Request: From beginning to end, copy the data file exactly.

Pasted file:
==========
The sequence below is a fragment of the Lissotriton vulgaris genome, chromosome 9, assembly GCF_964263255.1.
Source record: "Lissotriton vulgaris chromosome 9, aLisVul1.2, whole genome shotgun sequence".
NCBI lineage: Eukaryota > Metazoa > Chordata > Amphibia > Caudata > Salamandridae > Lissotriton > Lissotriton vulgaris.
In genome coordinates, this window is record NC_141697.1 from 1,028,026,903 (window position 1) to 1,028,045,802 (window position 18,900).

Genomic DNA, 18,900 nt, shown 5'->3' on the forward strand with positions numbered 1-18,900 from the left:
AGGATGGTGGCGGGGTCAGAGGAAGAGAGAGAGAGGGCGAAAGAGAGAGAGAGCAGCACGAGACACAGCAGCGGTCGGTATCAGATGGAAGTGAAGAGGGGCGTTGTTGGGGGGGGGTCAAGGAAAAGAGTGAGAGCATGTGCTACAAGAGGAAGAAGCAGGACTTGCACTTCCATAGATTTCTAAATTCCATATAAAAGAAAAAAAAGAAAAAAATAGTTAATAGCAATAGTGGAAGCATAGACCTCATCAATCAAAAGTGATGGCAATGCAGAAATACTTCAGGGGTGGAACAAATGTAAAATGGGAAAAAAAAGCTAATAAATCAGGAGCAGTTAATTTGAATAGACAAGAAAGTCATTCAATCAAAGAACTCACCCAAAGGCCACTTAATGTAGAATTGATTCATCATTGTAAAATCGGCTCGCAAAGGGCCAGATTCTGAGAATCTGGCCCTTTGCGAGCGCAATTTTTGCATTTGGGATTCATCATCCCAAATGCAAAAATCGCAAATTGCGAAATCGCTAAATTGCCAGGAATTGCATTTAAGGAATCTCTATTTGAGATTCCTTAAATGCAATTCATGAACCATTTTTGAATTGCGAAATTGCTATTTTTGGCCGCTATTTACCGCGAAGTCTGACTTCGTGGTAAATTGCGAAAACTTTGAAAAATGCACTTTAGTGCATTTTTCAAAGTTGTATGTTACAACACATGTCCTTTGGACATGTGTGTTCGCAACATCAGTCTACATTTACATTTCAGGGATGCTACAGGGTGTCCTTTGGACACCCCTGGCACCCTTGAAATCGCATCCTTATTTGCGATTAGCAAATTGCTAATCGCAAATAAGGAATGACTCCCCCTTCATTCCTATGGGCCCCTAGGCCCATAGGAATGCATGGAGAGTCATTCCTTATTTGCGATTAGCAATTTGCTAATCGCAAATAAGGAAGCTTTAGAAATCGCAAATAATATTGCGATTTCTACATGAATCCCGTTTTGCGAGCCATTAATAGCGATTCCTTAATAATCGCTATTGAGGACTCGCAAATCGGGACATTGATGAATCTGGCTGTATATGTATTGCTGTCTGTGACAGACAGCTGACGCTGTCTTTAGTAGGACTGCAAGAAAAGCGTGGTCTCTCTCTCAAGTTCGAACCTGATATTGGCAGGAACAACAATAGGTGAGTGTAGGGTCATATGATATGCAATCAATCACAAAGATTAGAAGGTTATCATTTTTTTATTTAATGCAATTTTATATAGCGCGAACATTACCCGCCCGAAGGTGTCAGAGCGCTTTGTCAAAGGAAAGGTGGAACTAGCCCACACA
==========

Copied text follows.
The sequence below is a fragment of the Lissotriton vulgaris genome, chromosome 9, assembly GCF_964263255.1.
Source record: "Lissotriton vulgaris chromosome 9, aLisVul1.2, whole genome shotgun sequence".
NCBI lineage: Eukaryota > Metazoa > Chordata > Amphibia > Caudata > Salamandridae > Lissotriton > Lissotriton vulgaris.
In genome coordinates, this window is record NC_141697.1 from 1,028,026,903 (window position 1) to 1,028,045,802 (window position 18,900).

Genomic DNA, 18,900 nt, shown 5'->3' on the forward strand with positions numbered 1-18,900 from the left:
AGGATGGTGGCGGGGTCAGAGGAAGAGAGAGAGAGGGCGAAAGAGAGAGAGAGCAGCACGAGACACAGCAGCGGTCGGTATCAGATGGAAGTGAAGAGGGGCGTTGTTGGGGGGGGGTCAAGGAAAAGAGTGAGAGCATGTGCTACAAGAGGAAGAAGCAGGACTTGCACTTCCATAGATTTCTAAATTCCATATAAAAGAAAAAAAAGAAAAAAATAGTTAATAGCAATAGTGGAAGCATAGACCTCATCAATCAAAAGTGATGGCAATGCAGAAATACTTCAGGGGTGGAACAAATGTAAAATGGGAAAAAAAAGCTAATAAATCAGGAGCAGTTAATTTGAATAGACAAGAAAGTCATTCAATCAAAGAACTCACCCAAAGGCCACTTAATGTAGAATTGATTCATCATTGTAAAATCGGCTCGCAAAGGGCCAGATTCTGAGAATCTGGCCCTTTGCGAGCGCAATTTTTGCATTTGGGATTCATCATCCCAAATGCAAAAATCGCAAATTGCGAAATCGCTAAATTGCCAGGAATTGCATTTAAGGAATCTCTATTTGAGATTCCTTAAATGCAATTCATGAACCATTTTTGAATTGCGAAATTGCTATTTTTGGCCGCTATTTACCGCGAAGTCTGACTTCGTGGTAAATTGCGAAAACTTTGAAAAATGCACTTTAGTGCATTTTTCAAAGTTGTATGTTACAACACATGTCCTTTGGACATGTGTGTTCGCAACATCAGTCTACATTTACATTTCAGGGATGCTACAGGGTGTCCTTTGGACACCCCTGGCACCCTTGAAATCGCATCCTTATTTGCGATTAGCAAATTGCTAATCGCAAATAAGGAATGACTCCCCCTTCATTCCTATGGGCCCCTAGGCCCATAGGAATGCATGGAGAGTCATTCCTTATTTGCGATTAGCAATTTGCTAATCGCAAATAAGGAAGCTTTAGAAATCGCAAATAATATTGCGATTTCTACATGAATCCCGTTTTGCGAGCCATTAATAGCGATTCCTTAATAATCGCTATTGAGGACTCGCAAATCGGGACATTGATGAATCTGGCTGTATATGTATTGCTGTCTGTGACAGACAGCTGACGCTGTCTTTAGTAGGACTGCAAGAAAAGCGTGGTCTCTCTCTCAAGTTCGAACCTGATATTGGCAGGAACAACAATAGGTGAGTGTAGGGTCATATGATATGCAATCAATCACAAAGATTAGAAGGTTATCATTTTTTTATTTAATGCAATTTTATATAGCGCGAACATTACCCGCCCGAAGGTGTCAGAGCGCTTTGTCAAAGGAAAGGTGGAACTAGCCCACACA